Before going back to the Keihin that came on the GX390, I thought I would try the 24mm 3 circuit carb from VC.
Getting the epoxied, broken off low speed screw out wasnt that bad with some silver solder and a spare PZ30 jet. Ugly, but it worked.
The flux made a mess though. It came of easily with some carb cleaner.
The low speed screw on this 24mm carb is a different size than the Keihin/clone carbs. Since I had the solder out, I used another jet from the PZ30 and made a “new” screw from the original. The PZ30 jet provided a nice shoulder for the spring.
All cleaned up with the adjustable main jet.
On the cart:
It fired right up and with just a little time spent adjusting the jetting, it is running pretty well.
One last ride before the rains from Michael start hitting us.
It is the first week of October, the leaves are falling and it is getting dark at 7:30 pm, but it is still 90 degrees in the afternoon.
With the warm weather and no rain, I have had no problems driving the cart around.
My Chinese Vegas Carts 780 clutch had these weights and yellow springs (who knows what tension or strength they really were).
When I got my genuine Comet 780, I didn’t even try the 106 gram weights with the yellow springs it came with. I assumed it was going to be similar to the CVC clutch.
I first tried the green springs with the 106 g weights and really liked the low engagement and how much more quiet things were when going 20 mph or less due to the engine turning less RPM. But the little 390 just didn’t have the grunt for that combination. It definitely struggled on some of the larger hills. On flat ground it was awesome though.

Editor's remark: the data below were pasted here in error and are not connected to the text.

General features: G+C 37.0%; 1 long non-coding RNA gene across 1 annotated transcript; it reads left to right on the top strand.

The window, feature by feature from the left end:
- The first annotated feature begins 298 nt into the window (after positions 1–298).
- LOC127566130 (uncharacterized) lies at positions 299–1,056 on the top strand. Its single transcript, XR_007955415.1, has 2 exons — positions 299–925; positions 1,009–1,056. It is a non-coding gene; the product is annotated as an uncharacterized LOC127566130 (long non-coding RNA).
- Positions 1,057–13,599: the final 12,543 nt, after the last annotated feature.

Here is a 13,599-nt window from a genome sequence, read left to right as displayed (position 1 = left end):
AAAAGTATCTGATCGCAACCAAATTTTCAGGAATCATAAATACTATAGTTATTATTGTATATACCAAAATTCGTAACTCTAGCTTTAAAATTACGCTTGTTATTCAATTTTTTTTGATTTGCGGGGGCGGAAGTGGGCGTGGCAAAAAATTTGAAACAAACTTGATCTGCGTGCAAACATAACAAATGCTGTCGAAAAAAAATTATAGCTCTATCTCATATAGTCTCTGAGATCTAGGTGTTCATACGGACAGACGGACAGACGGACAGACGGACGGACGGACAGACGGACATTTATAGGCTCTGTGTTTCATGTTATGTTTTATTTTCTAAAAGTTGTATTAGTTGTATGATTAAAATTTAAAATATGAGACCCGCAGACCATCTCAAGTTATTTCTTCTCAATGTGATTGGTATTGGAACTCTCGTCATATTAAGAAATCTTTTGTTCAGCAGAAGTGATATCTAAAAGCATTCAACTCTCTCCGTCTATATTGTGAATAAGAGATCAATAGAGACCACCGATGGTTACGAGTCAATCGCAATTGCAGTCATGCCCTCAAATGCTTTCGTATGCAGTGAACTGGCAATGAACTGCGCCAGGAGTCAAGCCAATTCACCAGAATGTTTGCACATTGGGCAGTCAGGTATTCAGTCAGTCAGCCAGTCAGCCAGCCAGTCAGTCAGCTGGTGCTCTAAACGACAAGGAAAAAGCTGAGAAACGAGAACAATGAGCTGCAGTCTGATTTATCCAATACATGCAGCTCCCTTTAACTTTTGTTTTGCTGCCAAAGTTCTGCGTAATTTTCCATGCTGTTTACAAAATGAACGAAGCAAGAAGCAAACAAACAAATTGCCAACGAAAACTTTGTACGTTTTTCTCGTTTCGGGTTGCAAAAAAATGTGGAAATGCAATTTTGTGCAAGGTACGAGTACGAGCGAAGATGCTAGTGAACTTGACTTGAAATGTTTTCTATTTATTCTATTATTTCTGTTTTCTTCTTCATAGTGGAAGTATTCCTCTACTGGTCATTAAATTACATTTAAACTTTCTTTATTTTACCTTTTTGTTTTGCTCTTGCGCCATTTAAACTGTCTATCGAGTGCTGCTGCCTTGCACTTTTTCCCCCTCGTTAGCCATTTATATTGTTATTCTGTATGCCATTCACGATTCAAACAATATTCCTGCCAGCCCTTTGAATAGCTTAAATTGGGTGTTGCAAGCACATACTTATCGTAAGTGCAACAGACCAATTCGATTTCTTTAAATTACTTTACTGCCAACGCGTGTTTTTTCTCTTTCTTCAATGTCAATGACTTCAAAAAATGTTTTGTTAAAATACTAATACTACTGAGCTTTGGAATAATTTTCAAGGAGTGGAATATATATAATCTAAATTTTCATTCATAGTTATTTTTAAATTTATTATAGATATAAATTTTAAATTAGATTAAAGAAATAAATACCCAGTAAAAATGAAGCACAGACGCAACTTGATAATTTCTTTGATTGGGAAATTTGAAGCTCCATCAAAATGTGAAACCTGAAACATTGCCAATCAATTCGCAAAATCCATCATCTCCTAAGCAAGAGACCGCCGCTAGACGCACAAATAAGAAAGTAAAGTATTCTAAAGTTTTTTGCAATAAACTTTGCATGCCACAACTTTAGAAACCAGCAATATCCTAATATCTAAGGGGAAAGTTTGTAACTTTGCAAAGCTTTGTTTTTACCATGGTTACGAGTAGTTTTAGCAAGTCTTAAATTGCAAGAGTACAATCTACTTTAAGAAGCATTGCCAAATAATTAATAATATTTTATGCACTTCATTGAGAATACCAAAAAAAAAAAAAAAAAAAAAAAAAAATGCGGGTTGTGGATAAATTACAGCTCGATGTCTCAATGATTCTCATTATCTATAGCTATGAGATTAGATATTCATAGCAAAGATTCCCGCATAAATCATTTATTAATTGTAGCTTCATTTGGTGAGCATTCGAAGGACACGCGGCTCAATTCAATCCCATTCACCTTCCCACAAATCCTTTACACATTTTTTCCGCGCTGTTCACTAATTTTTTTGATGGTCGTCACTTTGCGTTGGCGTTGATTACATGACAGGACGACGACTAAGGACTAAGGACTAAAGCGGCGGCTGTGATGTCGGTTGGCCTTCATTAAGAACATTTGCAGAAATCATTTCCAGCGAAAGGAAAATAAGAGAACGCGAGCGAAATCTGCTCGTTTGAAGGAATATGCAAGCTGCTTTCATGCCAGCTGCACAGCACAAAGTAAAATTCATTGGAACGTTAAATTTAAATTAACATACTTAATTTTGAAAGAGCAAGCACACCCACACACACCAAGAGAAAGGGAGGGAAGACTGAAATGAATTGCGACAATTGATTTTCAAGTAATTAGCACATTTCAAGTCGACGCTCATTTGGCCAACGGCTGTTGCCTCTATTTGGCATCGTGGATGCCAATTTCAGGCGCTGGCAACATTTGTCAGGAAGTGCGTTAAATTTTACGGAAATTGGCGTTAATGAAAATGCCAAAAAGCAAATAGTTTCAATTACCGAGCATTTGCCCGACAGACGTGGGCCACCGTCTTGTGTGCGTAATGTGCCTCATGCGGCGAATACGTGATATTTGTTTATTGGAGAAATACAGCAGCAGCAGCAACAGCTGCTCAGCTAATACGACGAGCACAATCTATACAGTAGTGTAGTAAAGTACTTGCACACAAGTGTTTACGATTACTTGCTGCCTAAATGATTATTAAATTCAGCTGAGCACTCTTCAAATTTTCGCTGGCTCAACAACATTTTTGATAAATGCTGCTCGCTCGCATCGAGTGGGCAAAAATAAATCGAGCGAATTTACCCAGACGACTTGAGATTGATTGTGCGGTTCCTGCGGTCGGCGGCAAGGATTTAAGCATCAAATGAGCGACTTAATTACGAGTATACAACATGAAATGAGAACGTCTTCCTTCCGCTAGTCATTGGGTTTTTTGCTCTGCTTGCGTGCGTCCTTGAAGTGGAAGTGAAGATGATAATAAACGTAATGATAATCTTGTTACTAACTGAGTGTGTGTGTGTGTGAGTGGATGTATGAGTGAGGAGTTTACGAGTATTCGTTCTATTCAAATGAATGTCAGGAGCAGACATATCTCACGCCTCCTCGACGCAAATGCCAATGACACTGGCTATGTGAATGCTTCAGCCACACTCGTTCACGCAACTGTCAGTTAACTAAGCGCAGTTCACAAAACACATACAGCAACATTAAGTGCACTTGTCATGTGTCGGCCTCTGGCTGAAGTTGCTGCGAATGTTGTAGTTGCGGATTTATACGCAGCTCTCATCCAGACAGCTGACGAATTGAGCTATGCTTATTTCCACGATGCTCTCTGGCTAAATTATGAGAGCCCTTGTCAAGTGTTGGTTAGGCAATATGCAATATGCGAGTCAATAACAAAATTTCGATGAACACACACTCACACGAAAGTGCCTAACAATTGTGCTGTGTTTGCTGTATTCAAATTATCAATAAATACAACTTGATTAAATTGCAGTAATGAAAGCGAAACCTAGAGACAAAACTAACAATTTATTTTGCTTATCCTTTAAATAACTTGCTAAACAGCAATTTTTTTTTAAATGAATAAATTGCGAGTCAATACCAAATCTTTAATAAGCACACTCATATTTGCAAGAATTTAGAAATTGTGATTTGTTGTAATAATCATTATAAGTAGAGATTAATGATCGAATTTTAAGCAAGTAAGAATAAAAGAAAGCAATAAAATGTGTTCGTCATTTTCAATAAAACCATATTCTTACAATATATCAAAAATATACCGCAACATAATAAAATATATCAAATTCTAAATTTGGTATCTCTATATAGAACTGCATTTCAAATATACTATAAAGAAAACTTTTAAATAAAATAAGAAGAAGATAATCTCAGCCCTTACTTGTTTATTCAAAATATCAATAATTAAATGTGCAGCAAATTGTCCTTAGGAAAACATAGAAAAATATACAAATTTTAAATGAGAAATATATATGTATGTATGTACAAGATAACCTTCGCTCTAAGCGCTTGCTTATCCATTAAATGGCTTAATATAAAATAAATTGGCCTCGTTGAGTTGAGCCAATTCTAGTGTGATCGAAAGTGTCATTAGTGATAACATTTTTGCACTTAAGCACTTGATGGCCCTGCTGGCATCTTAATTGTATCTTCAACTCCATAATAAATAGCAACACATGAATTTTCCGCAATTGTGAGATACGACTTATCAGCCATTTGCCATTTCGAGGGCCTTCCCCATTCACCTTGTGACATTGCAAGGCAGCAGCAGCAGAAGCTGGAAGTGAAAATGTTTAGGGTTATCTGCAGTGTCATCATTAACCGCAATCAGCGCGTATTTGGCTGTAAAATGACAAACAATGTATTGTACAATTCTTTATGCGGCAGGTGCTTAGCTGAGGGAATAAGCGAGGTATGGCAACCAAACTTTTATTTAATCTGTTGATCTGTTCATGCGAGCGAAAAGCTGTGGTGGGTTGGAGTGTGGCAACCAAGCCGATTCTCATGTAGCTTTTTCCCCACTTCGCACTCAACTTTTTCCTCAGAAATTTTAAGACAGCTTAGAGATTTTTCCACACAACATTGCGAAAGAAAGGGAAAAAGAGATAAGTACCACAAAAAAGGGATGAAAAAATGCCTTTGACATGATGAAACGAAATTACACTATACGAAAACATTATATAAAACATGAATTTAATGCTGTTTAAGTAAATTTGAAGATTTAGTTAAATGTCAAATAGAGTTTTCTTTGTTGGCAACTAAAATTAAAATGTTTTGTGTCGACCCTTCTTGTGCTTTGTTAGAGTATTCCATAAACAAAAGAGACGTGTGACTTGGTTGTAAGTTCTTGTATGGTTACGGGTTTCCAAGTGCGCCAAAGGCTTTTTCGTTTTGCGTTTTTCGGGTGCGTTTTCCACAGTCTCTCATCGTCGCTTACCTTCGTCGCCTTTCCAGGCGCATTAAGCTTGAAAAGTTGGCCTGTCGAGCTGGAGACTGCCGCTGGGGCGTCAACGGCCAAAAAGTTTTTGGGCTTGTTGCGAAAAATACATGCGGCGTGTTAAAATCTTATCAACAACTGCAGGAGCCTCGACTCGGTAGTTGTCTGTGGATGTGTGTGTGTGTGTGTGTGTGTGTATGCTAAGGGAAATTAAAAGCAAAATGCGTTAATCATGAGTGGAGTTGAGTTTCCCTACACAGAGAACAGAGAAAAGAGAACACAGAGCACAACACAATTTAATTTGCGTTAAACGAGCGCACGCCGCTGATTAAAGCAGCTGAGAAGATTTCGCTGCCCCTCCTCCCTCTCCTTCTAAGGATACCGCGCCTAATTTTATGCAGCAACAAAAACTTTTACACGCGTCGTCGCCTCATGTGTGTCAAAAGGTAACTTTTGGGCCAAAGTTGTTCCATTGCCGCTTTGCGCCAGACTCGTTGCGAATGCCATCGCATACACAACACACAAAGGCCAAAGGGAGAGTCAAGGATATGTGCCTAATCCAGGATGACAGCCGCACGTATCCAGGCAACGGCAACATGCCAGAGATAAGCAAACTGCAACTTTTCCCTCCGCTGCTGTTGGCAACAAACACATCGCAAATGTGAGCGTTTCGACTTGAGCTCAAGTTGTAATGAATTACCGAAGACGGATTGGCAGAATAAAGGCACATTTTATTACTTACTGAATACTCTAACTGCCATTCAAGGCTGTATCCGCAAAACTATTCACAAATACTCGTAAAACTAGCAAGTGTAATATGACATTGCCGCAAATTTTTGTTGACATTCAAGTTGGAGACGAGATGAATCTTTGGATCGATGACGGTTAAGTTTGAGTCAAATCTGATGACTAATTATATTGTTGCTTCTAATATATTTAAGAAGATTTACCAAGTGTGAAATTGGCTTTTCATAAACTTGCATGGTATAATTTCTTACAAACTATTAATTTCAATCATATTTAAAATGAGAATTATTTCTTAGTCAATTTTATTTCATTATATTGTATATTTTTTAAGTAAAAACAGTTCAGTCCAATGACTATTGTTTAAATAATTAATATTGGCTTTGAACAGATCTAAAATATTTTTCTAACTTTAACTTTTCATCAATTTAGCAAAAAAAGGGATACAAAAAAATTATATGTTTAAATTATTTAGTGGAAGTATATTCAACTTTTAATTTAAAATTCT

Then I tried the green springs with 91 gram weights. That was a much better set-up for the 390. I thought I was going to keep that combination until I had another person on the cart and noticed that performance suffered on hills again. It wasn’t a big difference, but noticeable. I considered keeping that set-up though because most of the time it is just me on the cart. But the weather is still warm and thought I would try the yellow/106 set-up that came with the Comet.
This is what the 91 gram weights looked like after about 4 hours of use. The color on the weights has faded.
Engaging the green springs on the weights was easy, the stiffer yellow springs takes some effort.
Back to the original set-up.
I went out for a night drive last night with the yellow/106 set-up and I am definitely keeping it. Acceleration and hill climbing is so much better than the other two combinations I tried. If I had a larger engine, the 106/green set-up would have worked out really well for the type of driving I do.
Got the new fuel pump from Amazon yesterday. It is in a Briggs & Stratton box but made by Mikuni. Not crazy about the housing being plastic, but I’ll see how long it lasts. I will get a rebuild kit for the aluminum one so I have it as a back-up.
The fuel filters are full of gas again and I can see gas flowing into the top one near the tank. All good again.
And the vent filter is doing its job. After two rides and 22 miles, the carburetor bowl is free of debris.
Some of that debris clogged up the carb. With a combination of carb clearner, guitar strings and compressed air, I got it all cleaned out.
The plug is looking pretty good. Despite getting near the end of September, it is still humid and 90-92 for afternoon highs. Hopefully sometime soon I will need to work on winter jetting.